After a year of treatment and rest, Vicky still can’t get a new job.
“Are you crazy?” Whenever one of our friends go mad or wild, we tend to ask them a question like this as a harmless joke. However, for those who have gone through a mental illness, this is never an appropriate question. According to a survey conducted by the Hong Kong Council of Social Service in 2016, nearly half of these ex-patients remain jobless after treatment, mainly due to employers’ worry about them “going crazy” at their workplace because they might feel fed up with their tedious and tiring job. But what they long for is a rare job opportunity.
Two years ago, when Vicky was still an accounting clerk at a local firm, she was diagnosed with depression due to great work pressure. After a year of treatment and rest, she is trying to get a new job, but it is difficult for her to enter the job market again. “I have extensive work experience in this field, but only 2 or 3 companies have contacted me for an interview. Maybe that’s because I once suffered from depression.” Even though she was given chances for interviews, she found some of the interview questions offending. “The interviewees asked me directly, “will you hurt your colleagues when you are stressed out?” They just equal mental illness to violence and danger. I feel like being labeled and discriminated.”
A lack of support from her family also makes her feel helpless. Her mum thinks that it is normal for her not to get a job because she was once “abnormal”. “Even my mum can’t understand me, I can’t expect the employers to do so, right?” Being unemployed for three months now, she is afraid that she will get depressed again if she can’t get a job as soon as possible. “Maybe I should not put down my medical history on the application form. I hate to be dishonest, but I am left with no choice.”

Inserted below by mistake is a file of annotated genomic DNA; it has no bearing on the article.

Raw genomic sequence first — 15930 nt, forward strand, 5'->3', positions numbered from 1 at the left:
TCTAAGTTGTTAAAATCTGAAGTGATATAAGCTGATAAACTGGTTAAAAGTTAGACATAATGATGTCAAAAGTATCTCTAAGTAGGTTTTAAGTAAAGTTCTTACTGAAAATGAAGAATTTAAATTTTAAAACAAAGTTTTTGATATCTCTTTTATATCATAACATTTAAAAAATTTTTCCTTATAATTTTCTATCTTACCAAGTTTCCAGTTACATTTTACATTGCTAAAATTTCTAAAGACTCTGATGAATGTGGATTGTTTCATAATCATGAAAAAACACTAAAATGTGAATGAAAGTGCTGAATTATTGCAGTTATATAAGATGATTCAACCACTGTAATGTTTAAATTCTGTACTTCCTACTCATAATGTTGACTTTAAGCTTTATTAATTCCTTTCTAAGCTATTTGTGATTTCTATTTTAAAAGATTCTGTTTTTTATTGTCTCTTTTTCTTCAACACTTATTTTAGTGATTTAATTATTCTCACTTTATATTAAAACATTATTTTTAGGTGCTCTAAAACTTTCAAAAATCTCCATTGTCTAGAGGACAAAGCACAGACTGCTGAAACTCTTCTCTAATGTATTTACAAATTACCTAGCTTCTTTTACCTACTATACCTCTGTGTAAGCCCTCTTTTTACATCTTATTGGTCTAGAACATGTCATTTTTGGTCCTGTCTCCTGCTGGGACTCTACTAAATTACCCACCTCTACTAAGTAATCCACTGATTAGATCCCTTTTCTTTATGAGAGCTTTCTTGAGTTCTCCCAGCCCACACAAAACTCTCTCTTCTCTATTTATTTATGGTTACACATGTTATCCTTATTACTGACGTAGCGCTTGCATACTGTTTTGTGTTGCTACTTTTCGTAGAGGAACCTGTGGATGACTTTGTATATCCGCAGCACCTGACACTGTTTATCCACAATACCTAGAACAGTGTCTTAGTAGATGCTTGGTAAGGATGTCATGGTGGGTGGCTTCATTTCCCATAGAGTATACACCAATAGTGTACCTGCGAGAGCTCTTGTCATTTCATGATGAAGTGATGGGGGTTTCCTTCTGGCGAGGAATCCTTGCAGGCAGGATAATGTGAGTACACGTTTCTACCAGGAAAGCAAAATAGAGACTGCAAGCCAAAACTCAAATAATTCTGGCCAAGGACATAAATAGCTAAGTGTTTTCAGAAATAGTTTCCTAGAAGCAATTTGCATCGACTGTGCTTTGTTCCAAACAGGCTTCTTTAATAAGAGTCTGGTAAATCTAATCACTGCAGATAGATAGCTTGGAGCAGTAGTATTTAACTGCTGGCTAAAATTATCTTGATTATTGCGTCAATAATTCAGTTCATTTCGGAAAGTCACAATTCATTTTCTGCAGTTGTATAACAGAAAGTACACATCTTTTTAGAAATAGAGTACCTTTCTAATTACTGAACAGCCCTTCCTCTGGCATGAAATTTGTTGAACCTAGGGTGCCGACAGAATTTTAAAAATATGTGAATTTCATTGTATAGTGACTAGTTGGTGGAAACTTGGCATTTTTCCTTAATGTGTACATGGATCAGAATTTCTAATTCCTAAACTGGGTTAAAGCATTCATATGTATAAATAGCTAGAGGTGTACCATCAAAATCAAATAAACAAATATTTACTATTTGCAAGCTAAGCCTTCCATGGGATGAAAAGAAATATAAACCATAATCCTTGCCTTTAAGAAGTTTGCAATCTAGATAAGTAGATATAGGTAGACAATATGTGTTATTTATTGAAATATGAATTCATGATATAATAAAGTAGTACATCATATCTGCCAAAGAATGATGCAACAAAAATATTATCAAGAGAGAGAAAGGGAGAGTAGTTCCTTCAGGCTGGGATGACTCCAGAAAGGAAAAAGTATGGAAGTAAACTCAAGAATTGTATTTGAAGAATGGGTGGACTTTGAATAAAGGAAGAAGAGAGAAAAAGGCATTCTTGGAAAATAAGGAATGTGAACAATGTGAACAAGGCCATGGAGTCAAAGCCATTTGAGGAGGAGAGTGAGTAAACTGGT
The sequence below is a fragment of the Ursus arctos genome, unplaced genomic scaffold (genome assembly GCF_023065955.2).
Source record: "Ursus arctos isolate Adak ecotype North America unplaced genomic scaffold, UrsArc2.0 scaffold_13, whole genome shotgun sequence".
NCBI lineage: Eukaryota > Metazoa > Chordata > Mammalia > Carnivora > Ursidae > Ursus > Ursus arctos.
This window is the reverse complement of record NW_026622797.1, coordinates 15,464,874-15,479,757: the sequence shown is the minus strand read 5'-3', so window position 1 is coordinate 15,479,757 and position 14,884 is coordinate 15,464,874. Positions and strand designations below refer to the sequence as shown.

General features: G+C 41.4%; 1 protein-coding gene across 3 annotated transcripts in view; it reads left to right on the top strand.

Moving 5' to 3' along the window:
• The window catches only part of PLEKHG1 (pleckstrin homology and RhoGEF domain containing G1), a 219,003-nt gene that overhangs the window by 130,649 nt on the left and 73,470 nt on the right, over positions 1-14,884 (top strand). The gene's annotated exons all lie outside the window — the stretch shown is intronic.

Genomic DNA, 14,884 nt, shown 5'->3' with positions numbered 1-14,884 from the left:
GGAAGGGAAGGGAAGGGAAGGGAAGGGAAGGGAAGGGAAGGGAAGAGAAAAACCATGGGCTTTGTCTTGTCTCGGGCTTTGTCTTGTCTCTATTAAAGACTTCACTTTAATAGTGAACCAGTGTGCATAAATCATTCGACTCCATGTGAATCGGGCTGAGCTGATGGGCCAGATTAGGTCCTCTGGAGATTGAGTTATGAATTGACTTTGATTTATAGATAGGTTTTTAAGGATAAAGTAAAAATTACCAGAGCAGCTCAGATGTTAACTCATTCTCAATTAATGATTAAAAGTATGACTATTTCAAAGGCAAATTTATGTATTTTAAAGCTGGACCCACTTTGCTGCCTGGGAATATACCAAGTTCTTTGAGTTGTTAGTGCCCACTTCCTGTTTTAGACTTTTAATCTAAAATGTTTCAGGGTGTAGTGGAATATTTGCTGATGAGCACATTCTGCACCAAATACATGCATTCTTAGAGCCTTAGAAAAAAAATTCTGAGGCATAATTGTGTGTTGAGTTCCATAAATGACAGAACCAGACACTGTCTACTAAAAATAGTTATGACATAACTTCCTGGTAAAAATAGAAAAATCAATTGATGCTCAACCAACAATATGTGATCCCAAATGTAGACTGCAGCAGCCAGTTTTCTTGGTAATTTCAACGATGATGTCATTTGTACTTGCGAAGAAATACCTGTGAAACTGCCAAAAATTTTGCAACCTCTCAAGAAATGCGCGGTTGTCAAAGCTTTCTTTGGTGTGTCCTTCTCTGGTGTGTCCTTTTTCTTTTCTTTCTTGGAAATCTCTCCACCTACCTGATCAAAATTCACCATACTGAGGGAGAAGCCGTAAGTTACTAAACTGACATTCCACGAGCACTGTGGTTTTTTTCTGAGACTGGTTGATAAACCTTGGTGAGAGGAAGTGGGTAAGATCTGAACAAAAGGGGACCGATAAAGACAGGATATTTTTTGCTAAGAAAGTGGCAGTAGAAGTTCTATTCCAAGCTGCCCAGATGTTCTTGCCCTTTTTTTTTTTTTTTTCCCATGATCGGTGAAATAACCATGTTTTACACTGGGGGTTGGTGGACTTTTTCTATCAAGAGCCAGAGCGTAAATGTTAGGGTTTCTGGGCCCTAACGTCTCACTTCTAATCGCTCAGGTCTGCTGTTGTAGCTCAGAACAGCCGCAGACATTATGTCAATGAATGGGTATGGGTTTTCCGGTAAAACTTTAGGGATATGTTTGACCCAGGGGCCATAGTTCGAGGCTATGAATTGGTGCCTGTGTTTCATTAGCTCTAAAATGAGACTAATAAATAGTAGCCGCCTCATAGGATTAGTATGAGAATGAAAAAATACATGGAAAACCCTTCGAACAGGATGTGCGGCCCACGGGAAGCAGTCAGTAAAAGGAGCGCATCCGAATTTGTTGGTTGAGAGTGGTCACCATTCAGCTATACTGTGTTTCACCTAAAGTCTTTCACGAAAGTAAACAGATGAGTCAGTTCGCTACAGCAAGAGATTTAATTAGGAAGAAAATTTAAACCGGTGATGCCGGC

Gary Kwong, Chairman of Alliance of Ex-mentally Ill of Hong Kong.
Apart from the public misunderstanding of mental illness, Gary Kwong, Chairman of Alliance of Ex-mentally Ill of Hong Kong, says that unstable working schedule is another reason why employers are unwilling to employ people who have recovered from mental illness. “They need to request for leave from time to time for regular check-ups. This brings inconvenience to the company. Providing psychiatric out-patient services in the evening in public hospital can give employers incentive to employ them since their daytime job will not be affected.”
Besides improving the medical system, government policies are also important for supporting those who have been patients with mental illness. In 2016, the Social Welfare Department launched a Pilot Project on Peer Support Service in Community Psychiatric Service Units, commissioning 11 NGOs to train and employ people who have experienced mental illness as peer supporters for others in rehabilitation, providing them with more employment opportunities. But Kwong says the project lacks transparency. “Peer support service has been running in Australia for years, it is late for Hong Kong to start it now. What’s more, the government doesn’t provide enough information about the project, like where and when to provide training courses for peer supporters.” He advises the government to let peer supporters receive training as soon as possible so that they can build a positive image by serving at the NGOs, and employers will be more confident in employing them.
Kwong also says that students may become employers and colleagues of people who have been treated for mental illness in the future. Eliminating their misunderstanding of this group of people through education is a crucial step to help them to reintegrate into society.
Copy Editor: Maria
Content Manager: Misun